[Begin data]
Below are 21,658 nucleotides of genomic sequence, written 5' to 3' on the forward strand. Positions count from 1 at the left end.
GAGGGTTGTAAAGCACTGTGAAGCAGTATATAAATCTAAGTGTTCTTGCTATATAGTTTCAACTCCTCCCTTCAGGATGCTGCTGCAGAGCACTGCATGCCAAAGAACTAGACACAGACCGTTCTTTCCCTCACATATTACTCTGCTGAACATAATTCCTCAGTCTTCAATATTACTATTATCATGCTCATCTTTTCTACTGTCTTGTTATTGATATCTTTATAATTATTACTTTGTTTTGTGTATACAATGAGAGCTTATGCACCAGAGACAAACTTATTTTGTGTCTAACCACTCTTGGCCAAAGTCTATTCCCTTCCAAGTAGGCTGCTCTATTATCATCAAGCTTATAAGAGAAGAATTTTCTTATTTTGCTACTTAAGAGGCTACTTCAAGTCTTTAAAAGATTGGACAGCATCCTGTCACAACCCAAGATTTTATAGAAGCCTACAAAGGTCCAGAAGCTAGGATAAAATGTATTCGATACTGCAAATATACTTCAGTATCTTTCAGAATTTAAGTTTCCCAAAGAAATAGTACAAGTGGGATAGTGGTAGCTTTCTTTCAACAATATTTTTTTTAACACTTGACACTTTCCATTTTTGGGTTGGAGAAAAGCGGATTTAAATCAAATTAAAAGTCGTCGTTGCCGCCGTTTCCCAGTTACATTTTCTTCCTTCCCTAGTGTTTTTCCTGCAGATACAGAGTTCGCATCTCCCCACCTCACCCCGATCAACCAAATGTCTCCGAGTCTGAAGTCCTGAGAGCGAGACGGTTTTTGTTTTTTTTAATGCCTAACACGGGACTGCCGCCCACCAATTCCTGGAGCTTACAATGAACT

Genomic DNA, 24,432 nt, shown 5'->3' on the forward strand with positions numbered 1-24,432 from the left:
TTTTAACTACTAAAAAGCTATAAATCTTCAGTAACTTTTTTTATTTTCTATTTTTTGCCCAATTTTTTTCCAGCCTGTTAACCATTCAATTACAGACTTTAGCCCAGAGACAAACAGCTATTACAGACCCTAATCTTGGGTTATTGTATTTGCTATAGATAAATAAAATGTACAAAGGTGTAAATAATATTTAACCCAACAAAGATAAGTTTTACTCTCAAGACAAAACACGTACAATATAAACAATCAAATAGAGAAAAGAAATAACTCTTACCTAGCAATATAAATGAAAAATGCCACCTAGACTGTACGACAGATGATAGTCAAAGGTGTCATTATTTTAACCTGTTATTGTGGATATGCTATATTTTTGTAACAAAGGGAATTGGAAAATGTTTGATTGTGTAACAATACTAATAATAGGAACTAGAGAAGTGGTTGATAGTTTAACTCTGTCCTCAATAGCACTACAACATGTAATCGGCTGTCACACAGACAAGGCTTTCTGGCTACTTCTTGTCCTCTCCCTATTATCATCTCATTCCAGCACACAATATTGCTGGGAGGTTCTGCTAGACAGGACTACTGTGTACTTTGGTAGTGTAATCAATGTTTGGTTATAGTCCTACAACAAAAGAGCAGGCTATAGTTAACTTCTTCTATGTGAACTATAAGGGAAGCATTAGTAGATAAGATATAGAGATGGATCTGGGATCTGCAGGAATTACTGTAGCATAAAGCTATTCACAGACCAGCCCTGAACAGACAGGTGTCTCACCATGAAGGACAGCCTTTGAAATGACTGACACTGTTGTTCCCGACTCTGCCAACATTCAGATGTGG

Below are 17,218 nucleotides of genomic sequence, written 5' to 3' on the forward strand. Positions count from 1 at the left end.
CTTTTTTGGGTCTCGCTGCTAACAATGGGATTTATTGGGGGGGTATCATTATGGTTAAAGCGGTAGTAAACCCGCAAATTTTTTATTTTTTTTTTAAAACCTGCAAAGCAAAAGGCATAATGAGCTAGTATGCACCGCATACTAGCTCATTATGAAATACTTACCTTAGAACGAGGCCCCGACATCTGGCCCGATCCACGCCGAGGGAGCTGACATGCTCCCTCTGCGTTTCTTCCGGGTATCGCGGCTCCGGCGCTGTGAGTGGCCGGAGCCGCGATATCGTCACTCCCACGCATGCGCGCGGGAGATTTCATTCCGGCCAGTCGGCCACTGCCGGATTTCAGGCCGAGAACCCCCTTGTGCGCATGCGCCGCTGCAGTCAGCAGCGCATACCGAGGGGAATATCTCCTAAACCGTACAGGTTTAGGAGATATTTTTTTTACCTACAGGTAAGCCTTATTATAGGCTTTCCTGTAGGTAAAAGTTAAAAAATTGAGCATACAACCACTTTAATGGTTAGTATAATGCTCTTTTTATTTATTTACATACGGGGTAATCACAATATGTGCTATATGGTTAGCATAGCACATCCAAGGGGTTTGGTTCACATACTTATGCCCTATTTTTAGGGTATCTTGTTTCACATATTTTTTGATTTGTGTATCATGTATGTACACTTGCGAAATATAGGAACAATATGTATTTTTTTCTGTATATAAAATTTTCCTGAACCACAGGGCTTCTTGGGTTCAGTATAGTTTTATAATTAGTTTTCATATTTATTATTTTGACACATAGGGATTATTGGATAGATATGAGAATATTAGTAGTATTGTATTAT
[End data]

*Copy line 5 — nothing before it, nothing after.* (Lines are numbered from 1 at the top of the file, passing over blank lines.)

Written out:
Below are 17,218 nucleotides of genomic sequence, written 5' to 3' on the forward strand. Positions count from 1 at the left end.